King Louis I of Hungary & Poland
King & Saint Hedwig of Poland
The Kingdoms of Hungary & Poland – Hungary became an appendage of the Capetian dynasty for a short 86 years from 1300 until 1386. The claim to the throne was through Charles I of Hungary's mother, who was of the House of Árpád. Charles himself was a grandson of Charles II of Naples & Sicily (see above) through his son, Charles Martel, who pretended to Hungary for a number of years. It was a difficult challenge for Charles, who was Franco-Italian, to get a foothold in Hungary, which was primarily Magyar in culture and hostile to outsiders. The majority of his reign was spent appeasing and attacking various Hungarian holdings, largely in Wallachia and Transylvania (modern-day Romania). His son, Louis I the Great, was one of the most important kings of Eastern Europe in the 14th century. He consolidated his power in Hungary just in time to fight advances by the early Ottoman Empire in the south and the Golden Horde in the east. He was a soldier-king and was feared by many enemies in the east. In 1370, he succeeded to the Polish throne of his childless uncle, Casimir III. He fought against Bohemians, Lithuanians and Mongols to endear himself to the public. When he died, the personal union of Hungary and Poland ended with Hungary going to his eldest daughter, Mary, and Poland going to his second, Hedwig. Mary struggled as a child ruler and was briefly overthrown by the king of Naples before being restored with her husband, Sigismund of Luxembourg. She passed to the background of history then, with her husband ruling alone and eventually becoming the Holy Roman Emperor. Hedwig, meanwhile, was elected "king" of Poland and ruled for 15 years, eventually becoming a saint in the Catholic Church. She married the Grand Duke Jagaila of Lithuania which began the long personal union of the two neighbors. When Hedwig died in 1399, Jagaila ruled both regions for another 35 years and his son through another marriage inherited the personal union. Hungary left the Capetian family forever, but Poland would return once more in the form of Henry V, the brother of Francis II and Charles IX of France, who was elected king of Poland in 1573 only to abandon the throne the next year when he became king of France as Henry III.
Louis X of France & I of Navarre, receiving Jews at Court
The Kingdom of Navarre –Interestingly, Navarre is perhaps the oldest dominion in this list and certainly the smallest. At its height, Navarre encompassed the majority of the Pyrenees region of Spain and France, but the Capetians never really ruled it during its height. Navarre was a reconquista state, quite likely the oldest of them with origins in Visigoth Hispania, and it fell into the French royal family the first time in 1305 when Louis X of France's mother, Jeanne I of Navarre, died. It only stayed in the French royal family for three kings before Jeanne II, Louis X's daughter, was finally able to reclaim her birthright (her uncles stole the throne from her). Jeanne II renounced all claims to France and her hereditary French lands to keep her Navarrese throne, but managed it pretty well. Her husband, Philip III of Navarre, was also a Capetian, the grandson of Philip III of France. Navarre stayed in this family, called the House of Evereux because of Philip III's hereditary lands in France, for four generations until Queen Blanche, the last of the line, died. The throne then passed out of the family for a short time as John II of Aragon, Blanche's husband, took control. His son, Ferdinand II of Aragon (of Ferdinand & Isabella fame) forcibly took the southern majority of Navarre and annexed it to Aragon. The remaining portion passed to a minor Gasgan house before returning again to the Capetian dynasty in the form of the House of Bourbon with Henry III. In 1589, Henry III became the king of France as Henry IV and the kingdom of Navarre became an appendage in personal union with the kingdom of France.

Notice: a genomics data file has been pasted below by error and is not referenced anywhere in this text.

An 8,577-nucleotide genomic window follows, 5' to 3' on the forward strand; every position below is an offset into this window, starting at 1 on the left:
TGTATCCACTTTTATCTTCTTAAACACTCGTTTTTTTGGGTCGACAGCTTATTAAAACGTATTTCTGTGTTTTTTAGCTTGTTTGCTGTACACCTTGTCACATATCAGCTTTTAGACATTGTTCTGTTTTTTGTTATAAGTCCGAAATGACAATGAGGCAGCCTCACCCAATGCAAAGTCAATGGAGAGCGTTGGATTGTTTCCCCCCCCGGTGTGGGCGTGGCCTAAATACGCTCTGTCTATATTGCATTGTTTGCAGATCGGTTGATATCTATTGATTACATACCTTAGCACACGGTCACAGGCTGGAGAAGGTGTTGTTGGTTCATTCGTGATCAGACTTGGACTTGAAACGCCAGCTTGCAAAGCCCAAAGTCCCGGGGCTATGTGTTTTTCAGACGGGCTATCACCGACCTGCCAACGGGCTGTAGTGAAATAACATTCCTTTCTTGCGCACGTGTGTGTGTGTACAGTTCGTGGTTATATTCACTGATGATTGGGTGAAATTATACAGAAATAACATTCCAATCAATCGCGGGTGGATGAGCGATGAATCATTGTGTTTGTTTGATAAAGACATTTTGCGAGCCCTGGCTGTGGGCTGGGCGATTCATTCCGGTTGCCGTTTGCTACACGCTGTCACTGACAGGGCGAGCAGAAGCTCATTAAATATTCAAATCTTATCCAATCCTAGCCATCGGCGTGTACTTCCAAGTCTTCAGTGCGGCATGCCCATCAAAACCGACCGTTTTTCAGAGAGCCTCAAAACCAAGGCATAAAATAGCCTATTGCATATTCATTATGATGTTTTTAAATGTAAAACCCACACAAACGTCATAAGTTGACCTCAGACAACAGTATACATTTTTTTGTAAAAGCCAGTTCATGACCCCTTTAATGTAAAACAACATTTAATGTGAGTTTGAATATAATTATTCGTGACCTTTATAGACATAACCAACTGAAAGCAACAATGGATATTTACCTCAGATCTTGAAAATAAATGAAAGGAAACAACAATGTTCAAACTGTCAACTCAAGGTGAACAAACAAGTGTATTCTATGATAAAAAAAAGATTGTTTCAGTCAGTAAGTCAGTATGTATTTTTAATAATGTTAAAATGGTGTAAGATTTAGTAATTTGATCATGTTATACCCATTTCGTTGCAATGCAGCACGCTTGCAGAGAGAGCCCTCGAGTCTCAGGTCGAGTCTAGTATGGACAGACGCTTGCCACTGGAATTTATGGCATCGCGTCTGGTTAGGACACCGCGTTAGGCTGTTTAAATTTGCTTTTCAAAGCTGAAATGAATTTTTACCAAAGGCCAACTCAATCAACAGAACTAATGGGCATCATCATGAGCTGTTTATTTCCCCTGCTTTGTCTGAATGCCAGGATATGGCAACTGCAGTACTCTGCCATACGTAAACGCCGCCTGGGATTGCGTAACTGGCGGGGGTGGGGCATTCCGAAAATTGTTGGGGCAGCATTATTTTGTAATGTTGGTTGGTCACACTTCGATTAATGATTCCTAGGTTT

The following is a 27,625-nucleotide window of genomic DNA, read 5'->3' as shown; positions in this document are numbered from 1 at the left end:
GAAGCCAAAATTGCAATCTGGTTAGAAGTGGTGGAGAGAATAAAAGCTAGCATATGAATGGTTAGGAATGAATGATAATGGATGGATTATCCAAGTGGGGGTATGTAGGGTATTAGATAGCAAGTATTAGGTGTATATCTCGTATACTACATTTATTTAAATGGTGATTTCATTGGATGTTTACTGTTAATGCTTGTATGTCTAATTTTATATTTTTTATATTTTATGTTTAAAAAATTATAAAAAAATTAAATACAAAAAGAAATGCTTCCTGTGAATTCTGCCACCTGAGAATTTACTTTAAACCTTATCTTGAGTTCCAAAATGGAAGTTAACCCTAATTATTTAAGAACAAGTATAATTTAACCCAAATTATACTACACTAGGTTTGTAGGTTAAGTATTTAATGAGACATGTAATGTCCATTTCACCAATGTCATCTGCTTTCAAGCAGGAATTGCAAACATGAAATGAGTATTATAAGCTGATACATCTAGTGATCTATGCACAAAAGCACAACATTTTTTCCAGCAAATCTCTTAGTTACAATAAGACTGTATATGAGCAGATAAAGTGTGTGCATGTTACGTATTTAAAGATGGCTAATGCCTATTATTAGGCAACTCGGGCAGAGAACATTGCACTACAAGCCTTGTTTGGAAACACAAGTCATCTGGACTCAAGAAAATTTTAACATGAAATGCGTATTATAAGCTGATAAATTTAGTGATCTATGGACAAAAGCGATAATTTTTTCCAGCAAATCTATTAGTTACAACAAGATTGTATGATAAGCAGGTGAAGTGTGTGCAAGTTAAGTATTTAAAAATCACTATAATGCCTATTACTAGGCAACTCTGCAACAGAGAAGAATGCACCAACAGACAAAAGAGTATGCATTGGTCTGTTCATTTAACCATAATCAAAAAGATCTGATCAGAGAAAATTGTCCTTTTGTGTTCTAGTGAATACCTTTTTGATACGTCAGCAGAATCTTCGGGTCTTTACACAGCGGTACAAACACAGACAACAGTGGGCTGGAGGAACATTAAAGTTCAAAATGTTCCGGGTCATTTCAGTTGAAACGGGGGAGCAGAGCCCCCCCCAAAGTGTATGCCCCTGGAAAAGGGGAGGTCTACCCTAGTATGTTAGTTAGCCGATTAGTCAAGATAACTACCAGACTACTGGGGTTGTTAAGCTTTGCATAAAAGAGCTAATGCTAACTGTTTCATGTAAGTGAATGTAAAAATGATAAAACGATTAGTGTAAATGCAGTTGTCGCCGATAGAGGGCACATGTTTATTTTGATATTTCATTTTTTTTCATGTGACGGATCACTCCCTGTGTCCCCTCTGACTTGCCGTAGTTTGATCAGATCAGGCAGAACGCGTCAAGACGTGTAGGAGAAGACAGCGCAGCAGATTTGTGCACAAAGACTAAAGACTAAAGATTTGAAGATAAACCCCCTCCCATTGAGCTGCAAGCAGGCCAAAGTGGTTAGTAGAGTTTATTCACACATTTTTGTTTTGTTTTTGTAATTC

It must be emphasized that this list is not all-exhausting; rather, it is a summary of the most important domains once held by Capetians. Other smaller regions, especially in France, remained in Capetian hands for generations or were inherited in-and-out of the family over multiple generations. The expanse of the family during the High Middle Ages was extremely uncommon with no other royal family really experiencing this flux until the Early Modern Era. The unfortunate fact that the family failed to retain most of their empire hints at the instability of this expanse. While it may have been fairly easy for an aspiring Medieval royal family to expand its domains, it took a great deal of patience, cooperation, regional acceptance, and power to maintain that power. The major failing of the Capetians was that they generally failed to maintain their foothold once they got it. One by one regions broke away, were inherited away, or were conquered by rivals, leaving the Capetians at the start of the 17th century with a much smaller dynastic empire than they could have claimed three centuries prior. However, the size of the French, Spanish and Portuguese empires were at their height at that time.

Next week we will delve deeper into the mysterious circumstances of the Spanish Capetians and their forays into Italy and their acquisition of Luxembourg. To Portugal after that!